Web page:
75 Years a Record Breaker

Published 30th July 2012

Author: Sir Nigel Gresley Locomotive Preservation Trust

Publisher: Sir Nigel Gresley Locomotive Preservation Trust

Pages and dimensions: Softback. 32 pages. 21mm X 29mm approx

Cover price: £7.50. P&P: £1.50 in the UK. £3.50 within Europe and £5 worldwide.

Available from: Sir Nigel Gresley Locomotive Preservation Trust. 75th Anniversary Booklet, Hollins Farmhouse, Eskdaleside, Grosmont, Whitby YO22 5PS

Review by Phil Marsh

This book does what it says on the cover: It celebrates the 75th anniversary of possibly Britain’s favourite steam locomotive, Number 4498/60007 Sir Nigel Gresley.

It is a record breaking member of the LNER ‘A4’ class Pacific built in Doncaster Works in November 1937. The engine broke and still holds, the post-war speed record for steam traction achieved on 23 May 1959 reaching 112mph.

It has been entirely written and produced by volunteer members to celebrate a milestone in the engine’s history. The foreword has been written by the former Kings Cross Shedmaster, Peter Townend one of the last ‘A4’ managers still alive today.

The 32 page booklet contains a comprehensive history of the engine in words and pictures, colour where possible and some very historic black and white reproductions.

The engine was the 100th Gresley designed Pacific to be built and was duly named after Gresley and the opening full page picture is of the locomotive and the man posing together.

The booklet covers the genesis of the A4s from 1922, over a decade before the streamlined A4s came into existence. The construction of 4498 is chronicled as is its, and the history of the rest of the class up to 1939. Wartime service and alterations are also covered.

The history from nationalisation in 1948 to 1963 is documented in some detail along with photographs of No. 7 on a test plant at Rugby. There are comprehensive records of mileage and overhauls given here leading up to transfer to Scotland at the end of 1963.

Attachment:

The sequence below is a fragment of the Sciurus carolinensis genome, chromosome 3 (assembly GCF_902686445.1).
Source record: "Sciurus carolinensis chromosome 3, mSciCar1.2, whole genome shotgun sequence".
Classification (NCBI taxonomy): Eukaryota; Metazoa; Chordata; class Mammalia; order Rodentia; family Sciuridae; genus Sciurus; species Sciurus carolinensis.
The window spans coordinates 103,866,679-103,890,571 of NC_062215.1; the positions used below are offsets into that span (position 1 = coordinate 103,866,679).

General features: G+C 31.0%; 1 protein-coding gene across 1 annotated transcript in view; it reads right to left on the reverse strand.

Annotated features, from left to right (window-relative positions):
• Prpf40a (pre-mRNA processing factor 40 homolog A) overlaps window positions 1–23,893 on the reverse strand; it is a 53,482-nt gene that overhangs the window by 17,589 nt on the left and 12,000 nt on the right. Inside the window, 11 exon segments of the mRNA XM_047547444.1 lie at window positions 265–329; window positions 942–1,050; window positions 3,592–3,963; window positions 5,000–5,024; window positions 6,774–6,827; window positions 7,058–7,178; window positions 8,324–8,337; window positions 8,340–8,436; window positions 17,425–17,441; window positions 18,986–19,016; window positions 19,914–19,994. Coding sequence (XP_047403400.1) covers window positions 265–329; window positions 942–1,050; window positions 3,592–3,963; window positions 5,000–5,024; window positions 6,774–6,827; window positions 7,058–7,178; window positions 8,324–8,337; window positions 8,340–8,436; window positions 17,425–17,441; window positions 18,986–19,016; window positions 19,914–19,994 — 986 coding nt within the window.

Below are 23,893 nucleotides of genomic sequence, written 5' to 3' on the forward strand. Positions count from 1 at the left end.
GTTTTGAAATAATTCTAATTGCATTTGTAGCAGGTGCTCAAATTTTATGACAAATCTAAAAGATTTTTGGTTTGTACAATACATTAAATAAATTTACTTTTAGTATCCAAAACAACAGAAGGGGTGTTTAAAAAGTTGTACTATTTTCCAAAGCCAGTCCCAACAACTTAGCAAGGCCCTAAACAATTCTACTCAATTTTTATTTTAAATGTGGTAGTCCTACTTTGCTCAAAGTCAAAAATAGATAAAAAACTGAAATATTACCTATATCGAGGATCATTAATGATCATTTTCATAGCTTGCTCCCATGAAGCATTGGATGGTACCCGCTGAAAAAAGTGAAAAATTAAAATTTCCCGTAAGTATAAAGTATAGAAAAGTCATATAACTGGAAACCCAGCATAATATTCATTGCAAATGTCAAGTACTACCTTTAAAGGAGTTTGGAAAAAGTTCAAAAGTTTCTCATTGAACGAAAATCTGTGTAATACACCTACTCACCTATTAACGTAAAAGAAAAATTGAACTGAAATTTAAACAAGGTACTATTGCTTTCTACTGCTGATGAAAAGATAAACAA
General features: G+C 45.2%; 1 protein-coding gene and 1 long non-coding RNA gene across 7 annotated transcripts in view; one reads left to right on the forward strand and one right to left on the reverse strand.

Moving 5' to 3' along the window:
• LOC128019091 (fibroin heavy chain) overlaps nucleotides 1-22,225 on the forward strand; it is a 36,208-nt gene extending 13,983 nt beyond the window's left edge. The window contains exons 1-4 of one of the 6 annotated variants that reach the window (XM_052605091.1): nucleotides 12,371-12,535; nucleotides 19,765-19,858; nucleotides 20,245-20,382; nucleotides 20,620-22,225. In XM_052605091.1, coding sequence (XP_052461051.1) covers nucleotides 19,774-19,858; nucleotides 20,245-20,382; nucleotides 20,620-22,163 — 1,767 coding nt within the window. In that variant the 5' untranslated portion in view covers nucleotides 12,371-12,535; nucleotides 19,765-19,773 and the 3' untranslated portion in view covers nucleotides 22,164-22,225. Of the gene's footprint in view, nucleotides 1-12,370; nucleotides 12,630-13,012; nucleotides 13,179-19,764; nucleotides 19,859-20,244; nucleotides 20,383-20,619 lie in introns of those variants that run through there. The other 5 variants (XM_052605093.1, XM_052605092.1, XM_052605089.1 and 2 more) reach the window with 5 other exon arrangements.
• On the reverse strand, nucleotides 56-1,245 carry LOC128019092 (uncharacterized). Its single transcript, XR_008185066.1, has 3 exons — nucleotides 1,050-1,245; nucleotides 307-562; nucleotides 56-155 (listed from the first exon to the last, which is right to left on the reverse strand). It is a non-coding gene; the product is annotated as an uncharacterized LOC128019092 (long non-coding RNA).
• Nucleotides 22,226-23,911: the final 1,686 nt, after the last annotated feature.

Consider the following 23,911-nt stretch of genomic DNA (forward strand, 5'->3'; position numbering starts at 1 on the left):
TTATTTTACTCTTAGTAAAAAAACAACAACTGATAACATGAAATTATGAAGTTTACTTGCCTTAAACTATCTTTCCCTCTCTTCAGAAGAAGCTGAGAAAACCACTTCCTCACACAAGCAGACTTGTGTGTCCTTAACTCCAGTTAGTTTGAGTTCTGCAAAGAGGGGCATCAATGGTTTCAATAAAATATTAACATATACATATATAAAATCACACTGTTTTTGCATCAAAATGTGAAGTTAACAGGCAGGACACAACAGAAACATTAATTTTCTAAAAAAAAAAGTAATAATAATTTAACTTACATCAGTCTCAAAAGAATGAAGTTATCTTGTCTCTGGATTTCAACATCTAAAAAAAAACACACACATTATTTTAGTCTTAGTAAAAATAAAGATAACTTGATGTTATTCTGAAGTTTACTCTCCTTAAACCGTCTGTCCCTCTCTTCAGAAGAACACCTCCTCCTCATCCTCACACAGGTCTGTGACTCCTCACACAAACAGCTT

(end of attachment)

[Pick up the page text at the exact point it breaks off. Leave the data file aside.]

The engine was stored for eight months out of use from November 1963 to July 1964 and then went back to express passenger work between Glasgow and Aberdeen in what is known as the swansong of steam. The engine’s last British Railways run in January 1964 is described as is one a few months earlier when a startling discovery was made by the footplate crew on a fund raising charter train promoted by the A4 Preservation Society.

The preservation era is well covered with rare photographs taken behind the scenes including BR management’s decision to ban steam on the main line which forced No. 7 to find a new home. This was after the engine managed 96mph on a charter train from Crewe!

The record breaker was back at work based at Carnforth and Marylebone between 1977 and 1994 with moments of more fame at a stamp launch with Terence Cuneo in 1985. In fact, it was the steam services from Marylebone that helped the station from being closed in the late 1980s!

The move north to Grosmont on the North Yorkshire Moors Railway is looked at in the 1995 to 2012 section with the attendant overhauls and new era of privatised main line railway running.

The last overhaul cost in the region of £800,000 and was supported by the Heritage Lottery Fund. The next one is looming and will probably cost over £500,000 in three years’ time. All proceeds from this booklet will go towards the overhaul so there is no better cause to support.

The record breaking run of 1959 has its own chapter as does the Tender Corridor arrangement and is worth buying the book for in itself. This is a fabulous book and is very strongly recommended, well designed, well printed and the origination is also a very high standard.


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